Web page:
Marking my AQA A-Level Psychology Essay: Effects of InstitutionalisationWatch
Discuss the effects of institutionalisation. Refer to the studies of Romanian orphans in your answer. [16 marks]
In this essay, we will explore the effects of institutionalisation referring to Rutter’s (2011) Romanian Orphan study.
Rutter (2011) wanted to find the effects growing up in an institution (a public environment) had on children, so he followed 165 Romanian Orphans in a longitudinal natural study. He assessed their physical, cognitive and emotional development at ages 4, 6, 11 and 15 after they had been adopted by British families. This was contrasted to a control group of 52 British children who had been adopted at the same time.
He found that the Romanian orphans had severe physical, cognitive and emotional developmental issues. The orphans were undernourished, had lower mean IQs depending on when they were adopted (before six months: 102, after six months: 86) which is much lower than the national average and showed symptoms of disinhibited attachment (such as showing no stranger anxiety and acting indiscriminately to all adults). Rutter later went on to explain that this may have been an adaptation to having multiple caregivers in the institution so instead of forming specific attachments, they had to form multiple attachments instead. This highlights the effects of institutionalisation.
The studies exploring the effects of institutionalisation have certain strengths and limitations that question or support the effects it has on orphans.
One strength of Rutter (2011) is that he picked a longitudinal study design which eliminates participant variable. A longitudinal study design is when a psychologist looks at the same participants over a long period of time; this contrasts a cross-sectional study design which is when a psychologist looks at different participants across age groups. Using a longitudinal study design is a strength because it controls participant variables since using a cross-sectional design means that different orphans would be used, each with their different stories and dispositions which could cause inconsistent results. This increases the internal validity of the study and hence makes his findings on the effects of institutionalisation reliable.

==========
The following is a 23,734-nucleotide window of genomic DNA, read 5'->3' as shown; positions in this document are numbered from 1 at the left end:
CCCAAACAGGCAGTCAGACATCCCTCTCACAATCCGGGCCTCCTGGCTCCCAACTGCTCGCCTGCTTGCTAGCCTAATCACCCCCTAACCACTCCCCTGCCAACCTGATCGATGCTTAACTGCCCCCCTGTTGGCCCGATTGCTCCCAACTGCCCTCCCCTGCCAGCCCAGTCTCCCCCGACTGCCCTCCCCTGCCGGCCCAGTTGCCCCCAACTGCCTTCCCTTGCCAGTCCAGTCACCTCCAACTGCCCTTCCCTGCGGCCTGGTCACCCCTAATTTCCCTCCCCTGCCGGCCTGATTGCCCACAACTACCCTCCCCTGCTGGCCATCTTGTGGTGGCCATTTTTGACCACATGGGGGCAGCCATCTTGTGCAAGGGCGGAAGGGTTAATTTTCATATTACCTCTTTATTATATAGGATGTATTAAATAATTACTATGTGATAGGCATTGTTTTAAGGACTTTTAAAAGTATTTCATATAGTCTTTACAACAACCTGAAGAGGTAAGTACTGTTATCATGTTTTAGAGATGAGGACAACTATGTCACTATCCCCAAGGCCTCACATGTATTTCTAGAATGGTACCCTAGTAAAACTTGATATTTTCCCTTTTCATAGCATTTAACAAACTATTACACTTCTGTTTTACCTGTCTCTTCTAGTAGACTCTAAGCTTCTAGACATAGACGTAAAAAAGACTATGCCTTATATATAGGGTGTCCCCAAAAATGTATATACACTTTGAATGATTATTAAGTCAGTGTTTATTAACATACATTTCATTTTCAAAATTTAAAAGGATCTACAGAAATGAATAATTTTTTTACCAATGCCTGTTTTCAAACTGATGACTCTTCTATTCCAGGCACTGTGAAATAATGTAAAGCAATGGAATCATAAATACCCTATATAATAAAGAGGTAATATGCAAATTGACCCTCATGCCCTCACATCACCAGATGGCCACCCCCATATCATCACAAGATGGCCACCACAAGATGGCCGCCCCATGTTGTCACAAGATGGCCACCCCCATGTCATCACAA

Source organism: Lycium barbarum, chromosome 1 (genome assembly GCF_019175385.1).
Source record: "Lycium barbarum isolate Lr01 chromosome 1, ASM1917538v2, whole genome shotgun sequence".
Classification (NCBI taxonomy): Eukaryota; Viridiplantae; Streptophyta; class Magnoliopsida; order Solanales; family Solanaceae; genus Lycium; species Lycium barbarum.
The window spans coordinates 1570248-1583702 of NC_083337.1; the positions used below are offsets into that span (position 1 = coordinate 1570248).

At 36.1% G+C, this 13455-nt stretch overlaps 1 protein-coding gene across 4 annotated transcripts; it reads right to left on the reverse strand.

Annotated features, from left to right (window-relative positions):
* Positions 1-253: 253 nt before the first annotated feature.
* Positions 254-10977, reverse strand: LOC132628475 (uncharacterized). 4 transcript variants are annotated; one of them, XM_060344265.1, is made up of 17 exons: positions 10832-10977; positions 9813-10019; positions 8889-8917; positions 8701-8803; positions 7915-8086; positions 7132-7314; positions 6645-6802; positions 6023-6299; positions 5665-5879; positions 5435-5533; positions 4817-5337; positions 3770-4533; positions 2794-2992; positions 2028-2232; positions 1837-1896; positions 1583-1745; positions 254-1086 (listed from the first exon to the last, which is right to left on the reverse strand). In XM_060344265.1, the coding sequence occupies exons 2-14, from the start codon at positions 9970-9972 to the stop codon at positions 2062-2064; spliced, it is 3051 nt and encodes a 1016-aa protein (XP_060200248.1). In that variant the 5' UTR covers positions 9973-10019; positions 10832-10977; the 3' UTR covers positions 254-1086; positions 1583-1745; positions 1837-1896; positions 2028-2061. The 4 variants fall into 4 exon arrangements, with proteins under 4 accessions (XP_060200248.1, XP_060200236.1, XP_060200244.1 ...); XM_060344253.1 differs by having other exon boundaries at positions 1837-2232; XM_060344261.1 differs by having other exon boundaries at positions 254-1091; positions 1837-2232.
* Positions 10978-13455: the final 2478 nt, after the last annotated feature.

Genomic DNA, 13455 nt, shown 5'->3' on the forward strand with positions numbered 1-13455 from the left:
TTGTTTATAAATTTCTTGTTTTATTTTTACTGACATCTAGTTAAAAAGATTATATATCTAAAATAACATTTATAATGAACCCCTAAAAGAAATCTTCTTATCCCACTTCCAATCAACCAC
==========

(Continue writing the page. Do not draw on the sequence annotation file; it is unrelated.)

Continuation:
Another strength of Rutter (2011) is the real life applications it brought in social care in Britain. In order to avoid disinhibited attachments forming in orphans, which are potentially dangerous as it may lead to children being targets of grooming or manipulation, each child is given one ‘main’ adult who takes responsibility for their development. This is referred to as a ‘key worker,’ and this helps stop children from needing to adapt to multiple caregivers by forming disinhibited attachments. This makes Rutter’s study helpful as it puts less strain on law enforcement trying to catch groomers because there will be fewer potential victims for them and since there is data showing that this has worked, suggests Rutter was accurate about the effects of insititutionalisation including a disinhibited attachment.
However, one weakness of Rutter (2011) is the fact that it is correlational and does not suggest a causal relationship between institutionalisation and these effects. For example, a low IQ (otherwise referred to as mental ******ation) may not have been caused because children did not have a primary caregiver, but because the orphanages in Romania lacked mental stimulation. This means that this study has a lower face validity as it may not be studying what it has set out to study and also means that we cannot establish institutionalisation causes mental ******ation, but is only correlated with it.